This morning, as I had my "superfoods" breakfast of steel-cut oatmeal with blueberries, walnuts, a sprinkling of ground flaxseeds, and a dash of fortified, unsweetened soy milk (the more adjectives you can use to describe your food, the more health-righteous you can feel), I remembered an article I'd read, "Why an All 'Superfoods' Diet is a Mistake," that talks about how it's possible to get stuck in a superfood rut. Of course it's very easy to get stuck in a regular old food rut (actually, this blog forces me to break out of the routine of cooking the same old things), and apparently even if you're eating all superfoods, and only the same ones, you're still in a rut.
Variety is indeed the spice of life. We gotta mix it up, my friends. (That's why tomorrow I intend to have a giant donut and coffee to balance my healthy breakfast today. Kidding, I guess.)
That's where the rainbow comes in. Fruits and vegetables are magical foods that have fantastic abilities to do good stuff for us, some of which we know, some of which is being discovered, and there's a ton more that we don't know, like the way they synthesize together after we've eaten them to do magically wonderful things for us. Turns out eating as many different kinds as we can is better than eating a lot of just a handful of varieties, even if they're superfoods.
The article mentions a 2006 study published in the Journal of Nutrition that found a diet that included a variety of fruits and veggies from 18 "botanical families" had a greater benefit than the diet with fruits and veggies from only 5 "botanical families." The researchers wrote that "smaller amounts of many phytochemicals [like antioxidants] may have greater beneficial effects than larger amounts of fewer antioxidants." Bottom line, if you want to do the most good for your health, it seems that it's better to get a little bit of everything.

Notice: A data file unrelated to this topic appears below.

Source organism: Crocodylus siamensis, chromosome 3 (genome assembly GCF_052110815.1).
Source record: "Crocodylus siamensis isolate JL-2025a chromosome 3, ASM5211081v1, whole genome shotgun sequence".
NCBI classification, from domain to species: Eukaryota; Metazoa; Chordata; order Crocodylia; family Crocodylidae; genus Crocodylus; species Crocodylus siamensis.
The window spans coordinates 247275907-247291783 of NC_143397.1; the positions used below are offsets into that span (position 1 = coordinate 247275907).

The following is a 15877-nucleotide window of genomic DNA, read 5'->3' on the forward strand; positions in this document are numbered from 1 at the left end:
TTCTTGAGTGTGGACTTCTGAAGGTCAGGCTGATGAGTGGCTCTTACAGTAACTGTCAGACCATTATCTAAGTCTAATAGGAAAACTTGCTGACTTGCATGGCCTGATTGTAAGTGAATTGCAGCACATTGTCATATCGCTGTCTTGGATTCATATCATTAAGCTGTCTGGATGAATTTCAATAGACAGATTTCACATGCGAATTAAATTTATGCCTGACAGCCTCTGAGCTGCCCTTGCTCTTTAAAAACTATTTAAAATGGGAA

So there it is. Your plate is the canvas, and colorful fruits and veggies your paint. Remember ROY G BIV? Well, be sure you're eating it too: "red (including watermelon and tomatoes), red-purple (berries such as blueberries and blackberries, eggplant), orange (carrots and pumpkin), orange-yellow (citrus fruits, papaya), yellow-green (avocado and spinach), green (broccoli and cabbage), and white-green (garlic, onion, pears). (These categories are from UCLA scientist David Heber's What Color is Your Diet?)."
And trust me, as someone who used to not want to eat a single fruit or vegetable (except for the fact that I knew I should), who now eats many more and actually enjoys it, your taste buds change. That fresh stuff tastes great and makes you feel fantastic. So keep on eating your fruits and veggies. (I know, I know: thanks, mom.) Be adventurous! Go boldly in the direction of the produce section! And I'll help you fancy up that rainbow a little so it tastes even better.